- 09-21-2008, 10:57 AM #1Banned
- Join Date
- May 2004
I am hoping some one with older boys can give some suggestions,
I have 2 boys, 2.5 and 4.5, they love to play fight, the problem is after a while someone gets hurt and starts crying. I am not sure what to do about it. Should I ban play fighting all together? It seems like it is inevitable that boys will fight anyways, so will this even work? Find some way to get them to know the limit? How would I do this?
As they get older, the oldest one is now getting some exposure to transformers and ninja turtles and the like and I think this has escalated it. I can't keep him completely away from things like this since he also see kids at school toys like this. Any suggestions on keeping the peace, or at least keeping the play fighting from escalating to crying?
- 09-23-2008, 05:27 PM #2Registered User
- Join Date
- May 2007
I've got a 5-year-old boy and a 3.5-year-old daughter. They also play fight. I try to ban it, and I explain that not only could someone really get hurt, but I also don't want them to get into the habit of doing it outside with other kids when I'm not around to watch them. Like you said, it's inevitable that siblings fight, so even though it's banned, they will still do the pushing/shoving, poking, pulling, etc. When they do that, and someone ends up crying, I punish them both, i.e. they both have to sit on their beds for 5 minutes and are not allowed to come down until they are ready to play nice.
Sorry I don't have any concrete advice for you, but just wanted to let you know that you're not alone.
- 09-24-2009, 04:21 PM #3Registered User
- Join Date
- May 2009
I don't have two children and my child is a bit younger than your youngest.
But, I've been around boys all my life and grew up in a home where we "rough housed" or "play fought" all the time. The problem in Hong Kong is that kids usually don't have a yard or garden to go outside to play in.
As long as your boys aren't seriously injuring each other (blood, broken bones, huge bruises) then I would say you're just going to have to live through the tears.
When I used to care for my younger siblings or watch family members' children or babysit, I ran into this sort of thing all the time. Usually one of the boys (or girls) comes to me in tears telling me how "He hit me." My response? If you don't want to get hurt, you shouldn't play so rough.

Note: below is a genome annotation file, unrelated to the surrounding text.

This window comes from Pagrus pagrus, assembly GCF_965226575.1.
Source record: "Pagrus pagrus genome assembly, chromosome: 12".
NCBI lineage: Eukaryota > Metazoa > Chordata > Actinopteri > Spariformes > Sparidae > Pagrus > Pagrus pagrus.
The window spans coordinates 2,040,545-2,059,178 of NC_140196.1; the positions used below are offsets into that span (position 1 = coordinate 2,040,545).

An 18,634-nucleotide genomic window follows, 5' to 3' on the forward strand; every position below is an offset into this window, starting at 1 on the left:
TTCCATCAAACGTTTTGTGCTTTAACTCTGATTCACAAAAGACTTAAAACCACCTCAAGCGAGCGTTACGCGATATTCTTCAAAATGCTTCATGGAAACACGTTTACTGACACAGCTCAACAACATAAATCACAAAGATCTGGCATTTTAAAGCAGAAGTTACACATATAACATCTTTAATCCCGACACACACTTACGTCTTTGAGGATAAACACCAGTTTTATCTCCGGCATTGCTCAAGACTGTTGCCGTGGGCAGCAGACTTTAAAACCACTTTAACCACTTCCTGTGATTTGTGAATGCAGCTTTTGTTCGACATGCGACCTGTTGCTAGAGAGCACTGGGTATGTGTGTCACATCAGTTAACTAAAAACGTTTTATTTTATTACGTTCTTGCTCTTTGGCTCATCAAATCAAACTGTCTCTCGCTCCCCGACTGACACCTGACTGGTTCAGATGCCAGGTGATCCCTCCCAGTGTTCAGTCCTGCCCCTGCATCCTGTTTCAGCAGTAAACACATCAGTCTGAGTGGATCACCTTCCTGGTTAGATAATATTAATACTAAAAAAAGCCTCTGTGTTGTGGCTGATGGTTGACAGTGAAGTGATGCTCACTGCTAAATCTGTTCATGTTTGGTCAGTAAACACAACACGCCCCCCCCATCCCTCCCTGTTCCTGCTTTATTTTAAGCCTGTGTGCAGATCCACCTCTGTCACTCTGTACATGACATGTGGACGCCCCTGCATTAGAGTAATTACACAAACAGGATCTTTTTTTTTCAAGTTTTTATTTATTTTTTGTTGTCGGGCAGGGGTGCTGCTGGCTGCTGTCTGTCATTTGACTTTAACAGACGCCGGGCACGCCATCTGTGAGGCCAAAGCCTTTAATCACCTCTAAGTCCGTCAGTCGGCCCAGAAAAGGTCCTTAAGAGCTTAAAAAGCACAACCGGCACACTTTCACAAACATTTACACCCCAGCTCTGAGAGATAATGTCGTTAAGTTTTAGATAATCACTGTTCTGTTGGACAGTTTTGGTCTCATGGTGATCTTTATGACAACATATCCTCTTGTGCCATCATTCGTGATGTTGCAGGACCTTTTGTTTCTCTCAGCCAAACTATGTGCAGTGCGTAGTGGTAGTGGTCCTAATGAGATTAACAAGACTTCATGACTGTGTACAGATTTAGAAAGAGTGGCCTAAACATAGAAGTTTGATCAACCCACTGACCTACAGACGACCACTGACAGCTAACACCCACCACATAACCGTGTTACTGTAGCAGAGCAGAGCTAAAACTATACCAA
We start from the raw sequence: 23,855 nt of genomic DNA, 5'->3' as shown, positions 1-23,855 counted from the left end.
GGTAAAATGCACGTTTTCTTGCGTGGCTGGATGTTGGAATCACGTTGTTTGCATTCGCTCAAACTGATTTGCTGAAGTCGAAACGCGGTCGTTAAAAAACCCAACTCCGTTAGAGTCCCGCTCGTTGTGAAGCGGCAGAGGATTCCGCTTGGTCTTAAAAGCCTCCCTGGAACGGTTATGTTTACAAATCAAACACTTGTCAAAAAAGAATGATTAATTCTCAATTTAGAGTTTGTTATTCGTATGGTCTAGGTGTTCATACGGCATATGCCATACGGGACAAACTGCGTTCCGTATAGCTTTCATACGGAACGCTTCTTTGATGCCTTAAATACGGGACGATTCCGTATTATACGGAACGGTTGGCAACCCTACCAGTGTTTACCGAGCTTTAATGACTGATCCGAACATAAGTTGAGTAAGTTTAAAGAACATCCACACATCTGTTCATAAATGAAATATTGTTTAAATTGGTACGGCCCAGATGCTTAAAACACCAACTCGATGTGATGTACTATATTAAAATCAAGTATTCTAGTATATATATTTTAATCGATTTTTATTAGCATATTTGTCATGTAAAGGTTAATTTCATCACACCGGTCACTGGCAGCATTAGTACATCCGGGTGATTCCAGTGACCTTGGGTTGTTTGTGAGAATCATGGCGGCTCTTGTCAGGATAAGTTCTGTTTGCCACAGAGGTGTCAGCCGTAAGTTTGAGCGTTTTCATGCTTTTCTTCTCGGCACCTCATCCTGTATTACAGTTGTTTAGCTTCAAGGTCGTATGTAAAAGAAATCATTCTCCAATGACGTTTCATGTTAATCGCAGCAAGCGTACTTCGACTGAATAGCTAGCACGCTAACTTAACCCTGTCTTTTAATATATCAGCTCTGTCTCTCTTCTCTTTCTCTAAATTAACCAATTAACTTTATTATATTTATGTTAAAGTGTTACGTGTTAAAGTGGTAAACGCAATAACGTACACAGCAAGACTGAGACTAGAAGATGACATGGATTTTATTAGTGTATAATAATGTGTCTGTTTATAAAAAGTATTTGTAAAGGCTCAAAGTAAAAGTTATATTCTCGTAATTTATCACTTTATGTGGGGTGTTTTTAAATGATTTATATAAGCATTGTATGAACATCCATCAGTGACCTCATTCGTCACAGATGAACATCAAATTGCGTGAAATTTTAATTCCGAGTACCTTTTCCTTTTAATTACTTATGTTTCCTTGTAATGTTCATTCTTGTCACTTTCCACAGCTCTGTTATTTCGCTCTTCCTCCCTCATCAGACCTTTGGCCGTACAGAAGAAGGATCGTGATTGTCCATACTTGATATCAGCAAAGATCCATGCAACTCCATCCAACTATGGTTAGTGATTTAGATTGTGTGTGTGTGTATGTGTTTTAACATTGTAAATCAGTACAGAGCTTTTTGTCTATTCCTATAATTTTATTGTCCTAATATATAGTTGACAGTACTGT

If the play fighting is getting out of hand you always have the authority to tell your boys to stop. My mom's response when we were growing up was one of these two:
A. "Take it outside." Having more space to run around in (so the slower of the two boys can get away faster) really helps to minimize injury. However, unfortunately, this is often impossible in Hong Kong but if there is a safe open space or park nearby taking them there to "burn off energy" may be a good idea.
B."Knock it off." If we were being too wild, my mom would sometimes separate us--one of us would be sent to another room--not for discipline--but just because we were too wound up and could easily hurt one another.
As far as your older son being influenced by action figures etc. You're right, he's going to get exposed to that sort of thing and even boys who have never been around any "shoot 'em up" activities still end up playing "war games." My son is almost 2 and he already likes explosions and loud noises and he's never seen a toy gun or any sort of violent cartoons etc.
But, again, you have the authority to set the standard in your own home. If you feel that the kung fu action of Ninja turtles is inappropriate in your home or to the level that he takes it you can tell him, "Not at home."
I think it's actually good for kids to play rough and get hurt once in awhile--it can help give them empathy because they see that violence actually hurts people. On TV when cartoon characters get hurt they rarely, if ever die--and only the "bad guys" die anyway. In real life, actions have consequences. I think if you can point that out to your boys and then set some boundaries about what type of rough play is acceptable and what kind is not, it will help.
When my brother was little he was never allowed to have sticks or any sharp or long object to play with around other children. The reason was that in his excitement he would swing the stick and of course, someone always got hurt. My mom sat him down and talked to him when he was about 5 or 6-years-old. They talked about how he didn't want to make other children get hurt and so the best thing to do was not play with those types of things around other kids. It sure saved a lot of our neighborhood friends some pain and also kept my brother out of trouble. It wasn't a punishment, just a nice agreement between my brother and mom--he would willingly hand over those types of items if other kids came to play. So, yeah, set boundaries. You're in charge. But, as I said, I think rough play is overall a good thing for kids.
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